"I have always dreamed that my music would be heard in the places where unhappy people are gathered," wrote Latvian composer Pēteris Vasks, who was born in 1946. But unhappy for which reasons: personal or national? Or doesn't it matter? Isn't the greater skill of the composer to distill the emotion into music in such a way that those unhappy in love and/or because of oppression and so on can all relate to the feeling? That's what Vasks seems to be so good at. Admittedly, Vasks is inevitably aware of the suffering of the Latvian people at the hands of totalitarian Soviet government. But – as he has also written – he is at pains (literally!) to identify with all those who suffer, have ever suffered and can appreciate the suffering of others. Although one wouldn't want to overplay the role of melancholy in Vasks' work, for much of it aspires to harmonies and tonalities of great abstract beauty as well, it needs only a bar or two's listening to sense a composer who is actively engaged upon some kind of reconstruction of what life has attempted to destroy.
Vasks' is not a heroic defiance, like that of Beethoven, or Shostakovich. Nor a despair, like Mahler's, Tchaikovsky's or Schubert's. Still less does he repeat variations on external melancholy ideas, or preach tears. Like some of Schnittke's bleakest moments, Vasks leaves you with the impression that there is – at least as long as the mood lasts – no real alternative to the depressed, slow and thoughtful sound world which he inhabits. Now here is the first recording of the composer's first three string quartets (he has so far written five). The music serves not to re-inforce the composer's convictions about sadness by strumming on the same note or theme. Nor, really, even to explore unhappiness in another medium. Rather he's intent on exploring the music in its own right, while not exactly pushing its limits. Nevertheless, he brings something distinct and pleasing to it, as did, say, Britten in his three string quartets or even – again – Shostakovich… music a little apart and to be protected. Certainly, much of the music on this generous CD at over an hour and a quarter, is slow and thoughtful; for all their intimacy, the three quartets are expansive and expressive. Vasks's is not, though, an exercise in unadulterated melancholy and derision of hope. Ultimately, the music should be seen to provide its own (cause for) hope.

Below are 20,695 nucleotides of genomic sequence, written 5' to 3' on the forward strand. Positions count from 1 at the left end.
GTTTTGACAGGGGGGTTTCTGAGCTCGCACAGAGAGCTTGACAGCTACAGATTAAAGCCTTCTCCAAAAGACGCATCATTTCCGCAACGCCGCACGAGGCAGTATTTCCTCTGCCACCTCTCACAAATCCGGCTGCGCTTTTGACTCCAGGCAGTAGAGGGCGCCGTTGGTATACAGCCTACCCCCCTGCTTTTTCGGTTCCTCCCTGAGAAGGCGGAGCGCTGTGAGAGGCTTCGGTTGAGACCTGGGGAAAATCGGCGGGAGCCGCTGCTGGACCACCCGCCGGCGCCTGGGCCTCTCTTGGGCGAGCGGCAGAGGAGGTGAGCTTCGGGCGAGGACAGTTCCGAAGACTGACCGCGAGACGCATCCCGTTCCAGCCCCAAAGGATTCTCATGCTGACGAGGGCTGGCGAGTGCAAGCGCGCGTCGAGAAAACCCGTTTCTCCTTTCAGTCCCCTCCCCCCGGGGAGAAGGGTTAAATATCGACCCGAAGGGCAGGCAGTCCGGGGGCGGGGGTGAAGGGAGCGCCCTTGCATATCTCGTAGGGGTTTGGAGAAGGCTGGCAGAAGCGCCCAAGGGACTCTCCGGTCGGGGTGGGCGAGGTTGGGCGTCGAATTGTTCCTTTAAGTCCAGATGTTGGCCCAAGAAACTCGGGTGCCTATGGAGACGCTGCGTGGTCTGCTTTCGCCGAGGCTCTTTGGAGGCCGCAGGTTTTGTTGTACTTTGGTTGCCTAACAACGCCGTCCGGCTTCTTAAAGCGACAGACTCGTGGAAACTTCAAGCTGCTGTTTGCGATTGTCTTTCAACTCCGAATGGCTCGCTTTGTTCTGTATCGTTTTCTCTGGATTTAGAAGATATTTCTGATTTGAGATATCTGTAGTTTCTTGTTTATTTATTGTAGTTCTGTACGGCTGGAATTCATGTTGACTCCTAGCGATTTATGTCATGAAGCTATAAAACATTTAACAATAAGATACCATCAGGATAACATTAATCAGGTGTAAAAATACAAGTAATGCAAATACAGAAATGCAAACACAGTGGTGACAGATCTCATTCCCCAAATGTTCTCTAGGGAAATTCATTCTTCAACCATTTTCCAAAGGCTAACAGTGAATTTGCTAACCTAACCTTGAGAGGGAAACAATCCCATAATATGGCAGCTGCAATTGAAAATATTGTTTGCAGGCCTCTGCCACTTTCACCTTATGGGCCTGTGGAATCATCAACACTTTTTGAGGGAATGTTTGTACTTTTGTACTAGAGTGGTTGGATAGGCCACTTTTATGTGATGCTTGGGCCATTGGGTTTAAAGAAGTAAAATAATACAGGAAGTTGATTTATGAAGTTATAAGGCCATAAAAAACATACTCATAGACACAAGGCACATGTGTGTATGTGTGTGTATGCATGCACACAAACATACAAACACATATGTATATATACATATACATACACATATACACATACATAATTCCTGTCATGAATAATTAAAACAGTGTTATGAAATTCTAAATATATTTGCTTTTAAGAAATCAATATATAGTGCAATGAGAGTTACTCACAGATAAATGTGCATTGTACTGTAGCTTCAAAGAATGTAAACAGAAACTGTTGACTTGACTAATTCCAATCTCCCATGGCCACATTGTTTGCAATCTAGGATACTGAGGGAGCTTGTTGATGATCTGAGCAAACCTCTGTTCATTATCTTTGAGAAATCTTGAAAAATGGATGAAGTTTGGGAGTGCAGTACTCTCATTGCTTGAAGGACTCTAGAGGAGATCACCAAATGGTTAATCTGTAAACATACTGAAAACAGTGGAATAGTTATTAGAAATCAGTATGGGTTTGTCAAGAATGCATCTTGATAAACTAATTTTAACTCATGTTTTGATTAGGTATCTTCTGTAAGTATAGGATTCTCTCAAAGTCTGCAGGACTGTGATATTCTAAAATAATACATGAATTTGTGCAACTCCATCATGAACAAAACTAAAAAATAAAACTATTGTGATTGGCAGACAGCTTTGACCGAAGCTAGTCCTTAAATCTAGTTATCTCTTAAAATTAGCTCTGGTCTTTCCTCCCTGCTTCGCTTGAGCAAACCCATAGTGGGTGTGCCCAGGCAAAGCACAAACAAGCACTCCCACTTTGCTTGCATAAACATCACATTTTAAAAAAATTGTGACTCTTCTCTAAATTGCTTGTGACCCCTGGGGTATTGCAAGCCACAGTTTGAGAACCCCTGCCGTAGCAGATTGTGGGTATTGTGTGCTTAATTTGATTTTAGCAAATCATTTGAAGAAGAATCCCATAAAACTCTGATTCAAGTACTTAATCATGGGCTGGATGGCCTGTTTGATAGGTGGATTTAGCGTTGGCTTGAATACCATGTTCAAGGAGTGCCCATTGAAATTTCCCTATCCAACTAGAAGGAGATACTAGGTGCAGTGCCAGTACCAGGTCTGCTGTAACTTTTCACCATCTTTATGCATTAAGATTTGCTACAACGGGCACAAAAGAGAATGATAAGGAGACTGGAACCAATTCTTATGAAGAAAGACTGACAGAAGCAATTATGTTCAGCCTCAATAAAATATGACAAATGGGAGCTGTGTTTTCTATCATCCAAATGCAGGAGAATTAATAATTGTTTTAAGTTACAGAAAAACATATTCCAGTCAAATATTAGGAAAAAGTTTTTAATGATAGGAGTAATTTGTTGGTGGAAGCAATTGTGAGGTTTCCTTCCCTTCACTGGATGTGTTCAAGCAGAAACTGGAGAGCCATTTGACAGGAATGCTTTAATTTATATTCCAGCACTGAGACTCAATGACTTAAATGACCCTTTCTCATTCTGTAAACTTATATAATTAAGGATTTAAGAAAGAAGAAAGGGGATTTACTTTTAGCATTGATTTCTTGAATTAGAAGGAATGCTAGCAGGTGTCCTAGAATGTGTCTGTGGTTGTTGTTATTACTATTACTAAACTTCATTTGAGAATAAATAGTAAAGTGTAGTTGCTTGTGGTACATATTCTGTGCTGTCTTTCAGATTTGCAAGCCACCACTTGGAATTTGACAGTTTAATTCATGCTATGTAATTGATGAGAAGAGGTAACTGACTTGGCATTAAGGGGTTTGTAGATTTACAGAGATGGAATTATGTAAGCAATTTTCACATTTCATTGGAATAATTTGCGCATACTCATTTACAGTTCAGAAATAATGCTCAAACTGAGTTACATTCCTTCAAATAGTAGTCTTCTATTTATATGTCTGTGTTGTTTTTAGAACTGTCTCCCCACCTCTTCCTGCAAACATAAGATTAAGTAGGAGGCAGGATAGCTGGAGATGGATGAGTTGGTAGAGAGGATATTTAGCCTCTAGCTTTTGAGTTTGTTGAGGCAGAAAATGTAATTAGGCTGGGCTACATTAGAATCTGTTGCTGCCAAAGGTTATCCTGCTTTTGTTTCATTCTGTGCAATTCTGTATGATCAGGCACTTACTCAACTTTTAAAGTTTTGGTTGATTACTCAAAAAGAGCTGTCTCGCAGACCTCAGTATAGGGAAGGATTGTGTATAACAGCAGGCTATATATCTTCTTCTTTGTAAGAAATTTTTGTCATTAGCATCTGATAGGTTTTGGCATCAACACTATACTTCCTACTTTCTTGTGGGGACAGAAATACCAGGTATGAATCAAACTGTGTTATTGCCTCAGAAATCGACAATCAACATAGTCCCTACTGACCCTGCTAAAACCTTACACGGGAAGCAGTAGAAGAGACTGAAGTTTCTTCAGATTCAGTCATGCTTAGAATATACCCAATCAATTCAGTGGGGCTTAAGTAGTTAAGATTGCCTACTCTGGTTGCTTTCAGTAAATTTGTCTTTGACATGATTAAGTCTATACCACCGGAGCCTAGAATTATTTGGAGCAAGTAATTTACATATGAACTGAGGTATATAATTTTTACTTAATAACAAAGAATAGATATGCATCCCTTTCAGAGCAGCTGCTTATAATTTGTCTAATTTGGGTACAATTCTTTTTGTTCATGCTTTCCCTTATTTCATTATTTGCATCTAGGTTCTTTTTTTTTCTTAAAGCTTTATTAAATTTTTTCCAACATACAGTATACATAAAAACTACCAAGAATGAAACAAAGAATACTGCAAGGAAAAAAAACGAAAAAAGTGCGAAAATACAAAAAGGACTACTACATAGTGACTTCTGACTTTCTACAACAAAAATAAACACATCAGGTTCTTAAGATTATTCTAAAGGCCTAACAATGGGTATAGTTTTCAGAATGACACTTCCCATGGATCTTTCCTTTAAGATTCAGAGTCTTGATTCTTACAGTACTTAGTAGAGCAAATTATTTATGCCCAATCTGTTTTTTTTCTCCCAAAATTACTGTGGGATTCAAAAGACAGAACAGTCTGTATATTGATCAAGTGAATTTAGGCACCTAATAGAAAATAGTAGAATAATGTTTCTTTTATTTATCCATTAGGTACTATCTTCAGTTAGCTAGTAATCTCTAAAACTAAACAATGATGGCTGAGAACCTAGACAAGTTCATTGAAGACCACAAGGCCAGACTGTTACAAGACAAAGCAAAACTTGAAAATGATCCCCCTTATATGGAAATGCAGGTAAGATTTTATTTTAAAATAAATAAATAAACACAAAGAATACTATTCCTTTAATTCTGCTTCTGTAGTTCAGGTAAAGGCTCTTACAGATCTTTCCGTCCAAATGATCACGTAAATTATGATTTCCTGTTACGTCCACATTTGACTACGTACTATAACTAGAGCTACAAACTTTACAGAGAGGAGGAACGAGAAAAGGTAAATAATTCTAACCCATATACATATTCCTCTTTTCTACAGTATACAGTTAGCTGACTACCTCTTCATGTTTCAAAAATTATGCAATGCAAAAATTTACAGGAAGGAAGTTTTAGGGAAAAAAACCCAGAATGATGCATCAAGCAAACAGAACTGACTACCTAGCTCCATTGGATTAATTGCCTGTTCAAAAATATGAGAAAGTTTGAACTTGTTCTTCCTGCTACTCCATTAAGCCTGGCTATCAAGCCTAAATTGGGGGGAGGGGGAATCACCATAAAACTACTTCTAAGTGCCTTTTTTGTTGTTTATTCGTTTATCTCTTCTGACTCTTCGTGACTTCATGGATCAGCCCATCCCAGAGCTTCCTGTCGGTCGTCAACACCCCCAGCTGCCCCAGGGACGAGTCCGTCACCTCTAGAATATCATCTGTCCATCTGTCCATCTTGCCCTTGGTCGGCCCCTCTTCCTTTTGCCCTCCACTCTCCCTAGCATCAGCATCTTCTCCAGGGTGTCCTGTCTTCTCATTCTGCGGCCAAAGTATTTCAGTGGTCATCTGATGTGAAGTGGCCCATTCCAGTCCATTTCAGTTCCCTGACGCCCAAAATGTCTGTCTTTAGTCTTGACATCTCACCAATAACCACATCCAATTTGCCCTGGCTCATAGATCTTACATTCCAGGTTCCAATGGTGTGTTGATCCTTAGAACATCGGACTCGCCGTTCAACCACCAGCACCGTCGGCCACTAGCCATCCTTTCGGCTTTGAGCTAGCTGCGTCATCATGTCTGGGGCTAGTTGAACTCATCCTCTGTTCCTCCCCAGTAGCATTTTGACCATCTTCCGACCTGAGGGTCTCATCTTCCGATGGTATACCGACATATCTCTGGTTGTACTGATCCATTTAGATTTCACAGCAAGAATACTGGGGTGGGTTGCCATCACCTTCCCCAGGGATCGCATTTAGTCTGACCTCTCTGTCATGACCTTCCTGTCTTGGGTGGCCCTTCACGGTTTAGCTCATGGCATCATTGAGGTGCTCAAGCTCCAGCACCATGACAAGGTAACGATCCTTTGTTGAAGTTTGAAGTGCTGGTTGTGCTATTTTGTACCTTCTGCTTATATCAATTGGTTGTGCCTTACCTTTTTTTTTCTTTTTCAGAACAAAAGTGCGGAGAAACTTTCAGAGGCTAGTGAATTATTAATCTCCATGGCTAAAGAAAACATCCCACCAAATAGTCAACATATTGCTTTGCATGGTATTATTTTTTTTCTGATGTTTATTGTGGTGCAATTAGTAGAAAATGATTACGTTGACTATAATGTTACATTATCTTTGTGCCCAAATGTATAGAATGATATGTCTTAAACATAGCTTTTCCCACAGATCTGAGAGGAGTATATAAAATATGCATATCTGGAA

The three string quartets (from 1977, though revised 20 years later; 1984, and 1995) are presented here in reverse order. A common theme, common sound, is that of birdsong – but neither as conceived by Messiaen nor Rautavaara. The calls, impressions, flurries (you can almost taste the feathers a minute into the first quartet's first movement's "Intrada" [tr.8]!) and mournful comments are there as representative of the stability of nature – as are wind and cold, or warmth and light. The second quartet, indeed, is subtitled "Summer Tunes" (Sommer Gesänger) and provides a modicum of relief from, and contrast with, the dourness and heartrending tone of the rest of the music.
Tempi vary greatly in these works. They are no minimalist constructions with long, slow barely shifting harmonic walls. The third quartet's second movement, for example [tr.9], has excited, breathless, almost childlike tergiversations as well as almost languorous dips, and then again staccato semi-quotes of Beethoven and menacing motifs in the cello and lower viola strings. Nor is this color for color's sake. It bespeaks the kind of manic thrashing around that those facing the worst are compelled to try, and to try and avoid. Repeated listenings to Vasks' string quartets reveal a surely intentional yet largely unarticulated challenge on the composer's part that defies you to become comfortable in any kind of familiarity with the music. This is not because it's spiky, disjointed or overtly atonal. But because each episode of raw emotion never quite dissipates before the next arrives, or is recalled.
The Navarra Quartet was formed as recently as 2002 at the Royal Northern College of Music in the UK. Within as few as five years they had already won several major awards. It's not hard to see why: their playing is not only temperamentally well suited to Vasks' music, can easily encompass the range of techniques he calls for (extremely quiet, animated, almost microtonal sul ponticello, glissandi, accentuated portamenti, searing crescendi and so on); but it's also playing that's able ‐ by sheer virtuosity alone – to convey in a couple of bars Vasks' precise intensions of pitch, rhythm and ensemble. Theirs is a wholly idiomatic, undemonstrative yet persuasive approach to Vasks. Most importantly, perhaps, they seem to have captured (for it's at times elusive) understood, internalized then almost effortlessly expressed that delicate balance that the composer creates between private and public suffering. If Vasks had used words instead of notes, this relationship would be crass; as it is it's poignancy personified
The acoustic is very close, almost claustrophobic. It's a studio recording in Leipzig which aids the sense of intensity. The liner notes are eloquent and give much useful background. No-one who loves Vasks music should neglect this CD. Lovers of (twentieth century) chamber music will otherwise find much to please. And anyone wanting the stimulus of music that's very aware of a variety of human emotions and is played exquisitely and with great technical deftness is likely to be moved and want to listen many times. Recommended.
Copyright © 2011, Mark Sealey.